A Guide to the Eighth Amendment

    The Eighth Amendment, or Amendment VIII of the United States Constitution is the section of the Bill of Rights that states that that punishments must be fair, cannot be cruel, and that fines that are extraordinarily large cannot be set. The Eighth Amendment was introduced as a part of the Bill of Rights into the U.S. Constitution on September 5, 1789 and was voted for by 9 out of 12 states on December 15, 1791.

    Understanding the Eighth Amendment Line by Line

    If you are confused by what each line of the Eighth Amendment means, here are some good explanations to make the Eighth Amendment easier to understand:“Excessive bail shall not be required, nor excessive fines imposed”: The courts are not allowed to assign an accused person a large and excessive amount of money for bail. This is because if they could, a judge would have the chance to judge someone early on and set a bail amount based on that.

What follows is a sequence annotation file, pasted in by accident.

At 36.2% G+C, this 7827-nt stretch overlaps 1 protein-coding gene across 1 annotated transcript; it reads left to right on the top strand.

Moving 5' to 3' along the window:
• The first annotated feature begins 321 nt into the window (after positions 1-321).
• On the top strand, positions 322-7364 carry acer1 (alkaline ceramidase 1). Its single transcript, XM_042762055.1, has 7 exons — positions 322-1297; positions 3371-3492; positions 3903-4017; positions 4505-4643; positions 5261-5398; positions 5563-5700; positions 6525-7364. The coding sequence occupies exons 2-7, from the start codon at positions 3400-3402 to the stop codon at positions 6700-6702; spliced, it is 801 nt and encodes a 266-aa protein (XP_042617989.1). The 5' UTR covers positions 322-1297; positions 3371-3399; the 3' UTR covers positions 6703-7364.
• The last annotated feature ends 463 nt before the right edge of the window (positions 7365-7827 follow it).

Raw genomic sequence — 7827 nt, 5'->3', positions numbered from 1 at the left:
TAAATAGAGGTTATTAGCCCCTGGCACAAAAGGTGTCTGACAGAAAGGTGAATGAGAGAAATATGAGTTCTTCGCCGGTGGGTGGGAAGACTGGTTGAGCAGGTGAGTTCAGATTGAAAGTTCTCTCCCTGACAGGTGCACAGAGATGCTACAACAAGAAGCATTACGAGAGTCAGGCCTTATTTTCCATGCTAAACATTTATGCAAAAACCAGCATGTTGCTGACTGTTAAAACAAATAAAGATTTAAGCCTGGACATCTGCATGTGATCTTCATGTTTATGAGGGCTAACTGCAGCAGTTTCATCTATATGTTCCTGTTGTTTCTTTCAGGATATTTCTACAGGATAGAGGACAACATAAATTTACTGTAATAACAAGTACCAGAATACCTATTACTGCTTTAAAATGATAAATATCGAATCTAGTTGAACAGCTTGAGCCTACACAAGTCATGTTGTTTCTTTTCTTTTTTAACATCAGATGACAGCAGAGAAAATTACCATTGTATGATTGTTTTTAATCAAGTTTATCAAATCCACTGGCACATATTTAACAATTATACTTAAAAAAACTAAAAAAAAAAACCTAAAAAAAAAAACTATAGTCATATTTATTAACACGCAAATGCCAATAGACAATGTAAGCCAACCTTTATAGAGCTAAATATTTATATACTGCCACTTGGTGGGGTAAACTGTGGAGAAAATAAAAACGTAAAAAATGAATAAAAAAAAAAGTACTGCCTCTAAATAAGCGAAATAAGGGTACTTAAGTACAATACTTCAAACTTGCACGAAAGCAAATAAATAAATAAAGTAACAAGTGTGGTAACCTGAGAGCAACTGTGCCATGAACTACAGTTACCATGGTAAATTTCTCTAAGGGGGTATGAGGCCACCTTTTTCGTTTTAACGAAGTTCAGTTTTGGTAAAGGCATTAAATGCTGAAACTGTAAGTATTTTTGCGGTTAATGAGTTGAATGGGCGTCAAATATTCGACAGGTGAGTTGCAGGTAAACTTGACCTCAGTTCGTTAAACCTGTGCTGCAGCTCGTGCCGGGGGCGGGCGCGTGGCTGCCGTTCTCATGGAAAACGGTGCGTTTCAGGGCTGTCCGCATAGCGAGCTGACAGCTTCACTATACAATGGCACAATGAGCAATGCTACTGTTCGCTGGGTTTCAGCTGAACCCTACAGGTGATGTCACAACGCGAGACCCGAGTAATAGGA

Bail is the property or money given to a court as a promise that the accused person will return for his trial. If the accused person does not show up, he or she will lose their bail money or property. The amount of bail assigned depends on the type of crime committed and the chance that the accused person will return for his trial. If the crime is very serious, the bail will be higher.

    “Nor cruel and unusual punishments inflicted”:

    According to the Eighth Amendment, punishments cannot be cruel or unusual. However, it is not exactly clear what cruel and unusual really means. When the Eighth Amendment was written, the Framers were considering situations where severe punishments would be used, such as being strangled, branded, or burned, or being locked in stocks. The Eighth Amendment works to prevent these types of punishments.

    History of the Eighth Amendment